Two Are Better than One – Finding Community in an Age of Isolation

It’s not a bad thing to feel lonely. In fact, if you’re dealing with loneliness, it’s a good sign that in an age of AI and technology, you are still human. You are alive and craving companionship.

God has designed us for community. We are wired for friendship. Life is sweeter when shared with someone. The Bible tells us that two are better than one.

“Two are better than one… If either of them falls down, one can help the other up. But pity anyone who falls and has no one to help them up.” Ecclesiastes 4:9-10 NIV

Two are better than one.

Two are better than one. Peanut butter is better with jelly. Cheese with crackers, milk with cookies… well, you get my point. A cup of coffee is better shared with a friend. And, in times of disaster, a neighbor close by is better than a relative far away.

So, how do we move past loneliness? In an age of isolation, how can we build community?

I’ve found it begins with acknowledging the roadblocks that hold us back from friendship. The pandemic had a very real effect on how we interact with others. Our feelings of isolation are compounded by our society’s obsession with social media.

You’re not the only one feeling lonely. We’re all having to find a new way to build community in a post-pandemic, technologically-dependent world.

Finding community.

We all know the cliché “If you want a friend, be a friend.” Beyond that, friendship requires vulnerability and time. It takes time to pause when you’re pulling out of your driveway, roll the window down, and say hello to your neighbor.

It takes vulnerability to open your home and let people see the unfiltered you – the dust on the furniture and the toys on the floor.

And it requires compassion and a forgiving spirit to get close to people and let them get close to you! Only God is infallible – the rest of us have our flaws and blindspots that require grace.

The challenges are real. Life can get messy when we open our hearts and doors to one another.

And yet – two are better than one.

It takes intentionality.

It takes intentionality to find and build community. It takes creativity and courage, but if we’re tired of feeling lonely, the effort is worth it.

Here’s a quick list of intentional steps you can take to reclaim community.

If you don’t have a friend, be one. A simple smile in the checkout lane can make someone’s day!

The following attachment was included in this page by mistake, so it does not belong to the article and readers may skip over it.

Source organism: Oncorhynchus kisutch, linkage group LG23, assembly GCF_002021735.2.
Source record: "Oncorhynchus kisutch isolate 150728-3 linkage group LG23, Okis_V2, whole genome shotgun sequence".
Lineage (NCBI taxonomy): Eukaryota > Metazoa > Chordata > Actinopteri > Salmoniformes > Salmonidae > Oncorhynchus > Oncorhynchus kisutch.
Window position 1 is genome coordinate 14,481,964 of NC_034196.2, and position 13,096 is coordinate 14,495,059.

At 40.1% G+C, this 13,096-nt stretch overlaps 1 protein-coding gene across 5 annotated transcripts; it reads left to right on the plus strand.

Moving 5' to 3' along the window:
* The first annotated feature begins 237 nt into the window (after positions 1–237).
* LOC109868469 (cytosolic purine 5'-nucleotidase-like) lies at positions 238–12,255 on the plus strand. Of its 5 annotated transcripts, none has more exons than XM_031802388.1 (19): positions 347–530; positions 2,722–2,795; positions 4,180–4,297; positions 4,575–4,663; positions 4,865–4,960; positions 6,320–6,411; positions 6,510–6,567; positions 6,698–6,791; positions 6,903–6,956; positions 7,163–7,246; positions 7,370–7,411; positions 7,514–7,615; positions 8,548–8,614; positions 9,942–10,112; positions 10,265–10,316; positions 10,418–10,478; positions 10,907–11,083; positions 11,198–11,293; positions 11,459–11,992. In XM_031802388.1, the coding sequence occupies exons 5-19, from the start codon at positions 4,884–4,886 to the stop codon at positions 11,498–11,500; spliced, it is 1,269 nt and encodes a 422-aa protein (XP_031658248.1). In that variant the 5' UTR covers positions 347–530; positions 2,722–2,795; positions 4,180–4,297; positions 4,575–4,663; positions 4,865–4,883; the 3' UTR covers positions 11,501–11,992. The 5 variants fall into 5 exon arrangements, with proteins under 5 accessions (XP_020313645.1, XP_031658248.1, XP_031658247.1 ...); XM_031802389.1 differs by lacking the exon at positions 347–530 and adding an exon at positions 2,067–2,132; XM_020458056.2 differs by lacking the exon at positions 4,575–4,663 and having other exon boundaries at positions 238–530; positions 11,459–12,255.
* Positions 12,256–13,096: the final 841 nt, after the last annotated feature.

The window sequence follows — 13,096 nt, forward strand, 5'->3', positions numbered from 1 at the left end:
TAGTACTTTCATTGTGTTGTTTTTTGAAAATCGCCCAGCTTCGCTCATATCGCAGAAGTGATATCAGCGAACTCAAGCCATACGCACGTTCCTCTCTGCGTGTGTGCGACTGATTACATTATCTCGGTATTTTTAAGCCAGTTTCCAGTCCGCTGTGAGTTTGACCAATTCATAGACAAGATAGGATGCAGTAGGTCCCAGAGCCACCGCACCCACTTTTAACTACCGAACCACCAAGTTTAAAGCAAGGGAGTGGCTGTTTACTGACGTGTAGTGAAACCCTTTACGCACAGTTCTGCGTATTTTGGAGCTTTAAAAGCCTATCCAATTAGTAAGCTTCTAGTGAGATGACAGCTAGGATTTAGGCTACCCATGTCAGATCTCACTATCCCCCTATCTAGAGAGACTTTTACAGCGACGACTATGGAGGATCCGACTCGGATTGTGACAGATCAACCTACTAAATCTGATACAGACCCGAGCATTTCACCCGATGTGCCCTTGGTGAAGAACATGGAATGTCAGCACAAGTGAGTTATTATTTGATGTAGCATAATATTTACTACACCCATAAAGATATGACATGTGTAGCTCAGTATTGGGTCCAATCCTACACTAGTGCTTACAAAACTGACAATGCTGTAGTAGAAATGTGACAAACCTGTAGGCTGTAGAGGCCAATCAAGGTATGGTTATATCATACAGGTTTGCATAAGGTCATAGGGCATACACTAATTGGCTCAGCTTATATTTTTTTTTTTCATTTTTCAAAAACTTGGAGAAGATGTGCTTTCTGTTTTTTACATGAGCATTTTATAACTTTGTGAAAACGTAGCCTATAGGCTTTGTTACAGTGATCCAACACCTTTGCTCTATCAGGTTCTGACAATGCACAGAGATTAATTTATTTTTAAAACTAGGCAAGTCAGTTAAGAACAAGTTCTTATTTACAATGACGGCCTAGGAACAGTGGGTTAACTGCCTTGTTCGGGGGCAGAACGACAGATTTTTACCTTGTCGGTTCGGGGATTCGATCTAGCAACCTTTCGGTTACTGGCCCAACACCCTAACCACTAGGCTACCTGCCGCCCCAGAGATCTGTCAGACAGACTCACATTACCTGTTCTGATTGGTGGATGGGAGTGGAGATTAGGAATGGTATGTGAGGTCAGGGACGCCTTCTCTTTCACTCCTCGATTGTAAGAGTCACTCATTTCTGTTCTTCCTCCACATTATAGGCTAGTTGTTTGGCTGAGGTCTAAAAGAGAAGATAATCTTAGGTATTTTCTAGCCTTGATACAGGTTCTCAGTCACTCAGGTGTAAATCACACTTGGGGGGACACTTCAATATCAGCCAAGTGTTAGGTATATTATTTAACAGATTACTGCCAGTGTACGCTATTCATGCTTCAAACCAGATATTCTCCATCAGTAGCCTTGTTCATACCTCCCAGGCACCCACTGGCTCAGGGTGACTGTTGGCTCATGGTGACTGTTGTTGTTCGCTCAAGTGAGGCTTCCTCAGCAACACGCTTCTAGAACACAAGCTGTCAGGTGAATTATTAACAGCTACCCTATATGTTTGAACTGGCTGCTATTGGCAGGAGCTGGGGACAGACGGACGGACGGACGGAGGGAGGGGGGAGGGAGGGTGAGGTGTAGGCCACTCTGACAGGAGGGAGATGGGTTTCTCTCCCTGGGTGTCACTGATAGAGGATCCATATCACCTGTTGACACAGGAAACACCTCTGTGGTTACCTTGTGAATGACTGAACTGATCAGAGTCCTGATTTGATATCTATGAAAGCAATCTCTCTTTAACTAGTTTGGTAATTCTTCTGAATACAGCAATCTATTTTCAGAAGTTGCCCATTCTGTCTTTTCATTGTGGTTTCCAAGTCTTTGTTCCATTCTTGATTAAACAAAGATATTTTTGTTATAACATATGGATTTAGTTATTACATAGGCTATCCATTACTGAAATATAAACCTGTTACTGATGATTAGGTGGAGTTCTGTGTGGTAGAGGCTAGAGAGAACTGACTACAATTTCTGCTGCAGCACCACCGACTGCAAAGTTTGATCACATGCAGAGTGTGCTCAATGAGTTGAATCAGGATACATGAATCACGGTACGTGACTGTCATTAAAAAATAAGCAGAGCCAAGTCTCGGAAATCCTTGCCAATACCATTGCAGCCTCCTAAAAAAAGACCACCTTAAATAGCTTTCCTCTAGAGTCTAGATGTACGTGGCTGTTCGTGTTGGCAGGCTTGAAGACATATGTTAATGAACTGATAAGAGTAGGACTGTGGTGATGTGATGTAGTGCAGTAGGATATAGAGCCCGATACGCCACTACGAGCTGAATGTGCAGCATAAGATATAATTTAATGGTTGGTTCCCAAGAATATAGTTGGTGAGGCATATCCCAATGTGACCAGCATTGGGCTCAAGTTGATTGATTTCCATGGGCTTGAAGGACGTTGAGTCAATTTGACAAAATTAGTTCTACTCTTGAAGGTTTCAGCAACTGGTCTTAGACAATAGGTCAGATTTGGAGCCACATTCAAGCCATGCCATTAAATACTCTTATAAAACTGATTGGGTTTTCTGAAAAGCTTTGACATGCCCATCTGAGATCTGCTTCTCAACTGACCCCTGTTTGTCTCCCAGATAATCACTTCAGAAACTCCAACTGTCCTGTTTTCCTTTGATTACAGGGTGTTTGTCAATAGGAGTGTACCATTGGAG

If you don’t know your neighbor’s name, walk next door with a plate of cookies and introduce yourself. Don’t have time to bake? Write a nice note or pick up a gift card.

Instead of meeting someone at Starbucks, invite them into your home. Connections are built when we open our lives to others in this personal way.

If you don’t have the energy to invite people to dinner, offer dessert! Pick up a cheesecake or a pack of cookies and offer iced tea or coffee. I’ve found the conversation is just as rich – and the effort much more manageable in a busy schedule.

Instead of texting, make that phone call! Years ago, it was easy to pick up the phone and talk. In the age of smartphones, texting seems easier and less intrusive. But a text cannot replace the human voice. Resist the urge to text and just call.

If you’re working remotely, close your computer at the end of the day and get out among people. Go to a park, sit in a restaurant – find people and enjoy face-to-face, in-person interaction.

If you see a need, become an answer. Once we become intentional in creating community, our eyes open to see the needs of others. Pray for one another. Offer words of encouragement or comfort. Be the hands and feet of Jesus.

Community matters. We are better together, especially if Jesus is the center of every interaction and every friendship. Two are better than one – and a cord of three strands is not easily broken.

“Though one may be overpowered, two can defend themselves. A cord of three strands is not quickly broken.” Ecclesiastes 4:12

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